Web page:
In its 2014 Sustainability Report, fashion brand Hugo Boss said that it was planning to stop using farmed fur in its collections from Autumn/Winter 2016 onwards. According to Bernd Keller at the company, its sustainable corporate strategy should take precedence over the “fast and simple route to success”. Like many companies, it has realised that global consumers are demanding a more sustainable approach to business.
I completely agree that sustainability should take precedence over short-term corporate goals and applaud Hugo Boss for thinking that way, but I would respectfully disagree that moving away from farmed fur is a good method for accomplishing it.
Fur is actually one of the most sustainable materials that apparel brands can employ. Fur farms recycle food waste from other industries and can provide organic replacement for chemical fertilisers, while natural fur garments usually last 20-30 years or more and are regularly brought to furriers for remodelling, which extends their life considerably. And at the end of its life, natural fur will degrade quickly and naturally.
Globally the environmental aspects of fur are strictly regulated in accordance with national legislation. These guidelines cover the handling and distribution of manure and the use of chemicals. This means that the regulated fur industry sets the best standards in the world when it comes to the environmental impact of this type of farming.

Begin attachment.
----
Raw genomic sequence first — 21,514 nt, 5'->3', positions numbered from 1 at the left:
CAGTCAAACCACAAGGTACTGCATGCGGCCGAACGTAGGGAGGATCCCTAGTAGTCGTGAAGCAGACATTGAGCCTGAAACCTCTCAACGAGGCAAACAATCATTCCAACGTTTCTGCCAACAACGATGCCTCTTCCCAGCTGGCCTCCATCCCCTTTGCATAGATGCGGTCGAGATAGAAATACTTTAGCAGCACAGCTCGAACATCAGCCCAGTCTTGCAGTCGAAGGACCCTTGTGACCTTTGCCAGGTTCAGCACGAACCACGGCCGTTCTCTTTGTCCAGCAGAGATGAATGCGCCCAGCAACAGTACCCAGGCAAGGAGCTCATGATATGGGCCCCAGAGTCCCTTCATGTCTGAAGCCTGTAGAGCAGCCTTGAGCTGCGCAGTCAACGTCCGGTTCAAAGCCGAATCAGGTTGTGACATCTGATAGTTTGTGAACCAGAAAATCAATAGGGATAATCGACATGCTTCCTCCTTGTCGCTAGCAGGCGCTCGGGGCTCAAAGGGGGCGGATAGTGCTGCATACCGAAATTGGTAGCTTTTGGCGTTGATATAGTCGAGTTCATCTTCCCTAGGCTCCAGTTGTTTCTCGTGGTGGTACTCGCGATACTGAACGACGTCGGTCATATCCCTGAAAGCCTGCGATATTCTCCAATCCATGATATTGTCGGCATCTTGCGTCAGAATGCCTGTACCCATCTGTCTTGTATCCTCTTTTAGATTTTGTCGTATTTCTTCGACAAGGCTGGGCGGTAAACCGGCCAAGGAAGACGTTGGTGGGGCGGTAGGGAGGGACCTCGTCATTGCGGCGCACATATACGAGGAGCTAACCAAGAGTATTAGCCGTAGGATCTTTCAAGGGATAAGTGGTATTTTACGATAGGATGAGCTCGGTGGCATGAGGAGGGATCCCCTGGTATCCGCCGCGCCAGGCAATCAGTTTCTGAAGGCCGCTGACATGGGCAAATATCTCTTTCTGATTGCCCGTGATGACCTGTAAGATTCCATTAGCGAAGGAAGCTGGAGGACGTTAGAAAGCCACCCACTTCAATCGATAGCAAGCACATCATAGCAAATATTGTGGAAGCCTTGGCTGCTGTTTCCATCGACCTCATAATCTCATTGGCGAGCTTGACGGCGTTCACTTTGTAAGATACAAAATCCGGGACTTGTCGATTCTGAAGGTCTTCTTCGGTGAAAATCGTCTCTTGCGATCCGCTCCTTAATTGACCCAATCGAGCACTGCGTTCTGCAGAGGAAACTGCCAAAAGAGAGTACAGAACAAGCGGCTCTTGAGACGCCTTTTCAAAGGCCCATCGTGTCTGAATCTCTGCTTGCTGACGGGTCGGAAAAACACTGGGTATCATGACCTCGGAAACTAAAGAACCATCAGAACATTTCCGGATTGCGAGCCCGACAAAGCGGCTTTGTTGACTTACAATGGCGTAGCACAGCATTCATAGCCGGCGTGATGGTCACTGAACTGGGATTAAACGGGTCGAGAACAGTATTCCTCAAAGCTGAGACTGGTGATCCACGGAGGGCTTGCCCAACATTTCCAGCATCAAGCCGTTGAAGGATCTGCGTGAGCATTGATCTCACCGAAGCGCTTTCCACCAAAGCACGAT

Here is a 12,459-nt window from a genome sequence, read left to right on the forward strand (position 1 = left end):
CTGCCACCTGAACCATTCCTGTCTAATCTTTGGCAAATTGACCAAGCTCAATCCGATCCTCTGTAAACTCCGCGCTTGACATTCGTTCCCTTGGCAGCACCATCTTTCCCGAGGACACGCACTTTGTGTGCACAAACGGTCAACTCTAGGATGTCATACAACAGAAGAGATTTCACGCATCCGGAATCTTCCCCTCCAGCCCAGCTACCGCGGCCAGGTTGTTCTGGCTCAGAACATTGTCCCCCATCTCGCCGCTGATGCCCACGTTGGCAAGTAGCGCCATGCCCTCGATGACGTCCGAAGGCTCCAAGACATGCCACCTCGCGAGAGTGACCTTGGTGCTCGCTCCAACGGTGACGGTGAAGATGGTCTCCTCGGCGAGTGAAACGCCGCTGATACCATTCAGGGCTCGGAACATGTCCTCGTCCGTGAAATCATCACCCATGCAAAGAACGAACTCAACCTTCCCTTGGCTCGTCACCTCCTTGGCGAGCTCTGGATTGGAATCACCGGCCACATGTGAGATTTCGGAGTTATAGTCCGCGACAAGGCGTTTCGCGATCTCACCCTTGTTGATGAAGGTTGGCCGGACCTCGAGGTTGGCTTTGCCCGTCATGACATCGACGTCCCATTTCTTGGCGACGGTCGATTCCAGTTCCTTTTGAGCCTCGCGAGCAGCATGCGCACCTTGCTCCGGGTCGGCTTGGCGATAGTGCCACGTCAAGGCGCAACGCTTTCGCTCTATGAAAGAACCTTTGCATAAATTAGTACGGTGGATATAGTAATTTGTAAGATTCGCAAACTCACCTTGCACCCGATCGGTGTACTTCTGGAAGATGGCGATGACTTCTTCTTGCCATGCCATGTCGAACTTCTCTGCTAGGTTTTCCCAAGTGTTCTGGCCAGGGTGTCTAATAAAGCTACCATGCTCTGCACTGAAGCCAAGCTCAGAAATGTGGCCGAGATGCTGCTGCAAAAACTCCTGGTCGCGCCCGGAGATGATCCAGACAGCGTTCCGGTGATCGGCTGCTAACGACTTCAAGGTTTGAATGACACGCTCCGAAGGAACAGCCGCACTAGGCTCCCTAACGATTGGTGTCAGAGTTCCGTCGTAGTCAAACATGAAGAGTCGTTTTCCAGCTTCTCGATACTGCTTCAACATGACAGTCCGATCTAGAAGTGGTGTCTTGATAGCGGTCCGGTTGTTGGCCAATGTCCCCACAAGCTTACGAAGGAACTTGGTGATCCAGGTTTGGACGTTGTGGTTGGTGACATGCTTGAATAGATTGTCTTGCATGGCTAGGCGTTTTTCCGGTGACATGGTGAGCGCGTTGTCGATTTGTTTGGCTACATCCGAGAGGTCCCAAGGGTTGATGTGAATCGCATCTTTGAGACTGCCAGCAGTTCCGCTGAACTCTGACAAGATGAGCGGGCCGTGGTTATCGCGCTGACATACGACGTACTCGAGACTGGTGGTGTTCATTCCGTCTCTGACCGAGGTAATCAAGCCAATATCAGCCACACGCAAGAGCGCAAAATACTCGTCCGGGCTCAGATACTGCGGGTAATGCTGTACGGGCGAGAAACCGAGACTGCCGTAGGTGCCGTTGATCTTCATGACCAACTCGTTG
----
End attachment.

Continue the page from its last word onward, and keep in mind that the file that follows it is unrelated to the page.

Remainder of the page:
Artificial fur, on the other hand, is far from the “safe alternative” some lobbying groups might have us believe. Fake fur, comprising polyacrylates, requires the extraction and fractionating of petroleum, its subsequent conversion into fibres and mass manufacturing into products. These are not only incredibly energy intensive and damaging to local ecosystems, but also produce extremely unpleasant chemical compounds.
Plus, fake fur garments are very much “disposable fashion” and will rarely be kept for more than a couple of years – after which they end up alongside plastic bags on rubbish tips, where they could remain for centuries.
But perhaps most importantly, I’m concerned that Hugo Boss is not respecting consumers’ choice and ability to decide for themselves. Have the vast majority of its customers in regions like Europe and Asia said they don’t want fur products and stayed away in droves? Its most recent global earnings figures would probably suggest otherwise.
Also, its 2014 annual report noted that Hugo Boss “has been in dialogue with several animal and consumer protection organisations for many years, to continuously improve in the area of animal welfare”. We certainly welcome intelligent and informed debate on the topics of sustainability and animal welfare.
So I would like to conclude with a request to Hugo Boss. If you’re genuinely keen on sustainability and truly eager to engage in dialogue with interested parties, get in touch with us at the International Fur Federation. Moving away from fur may net the brand some short-term headlines, but it may cause more harm than good in the long run. And the long run is what sustainability is really all about.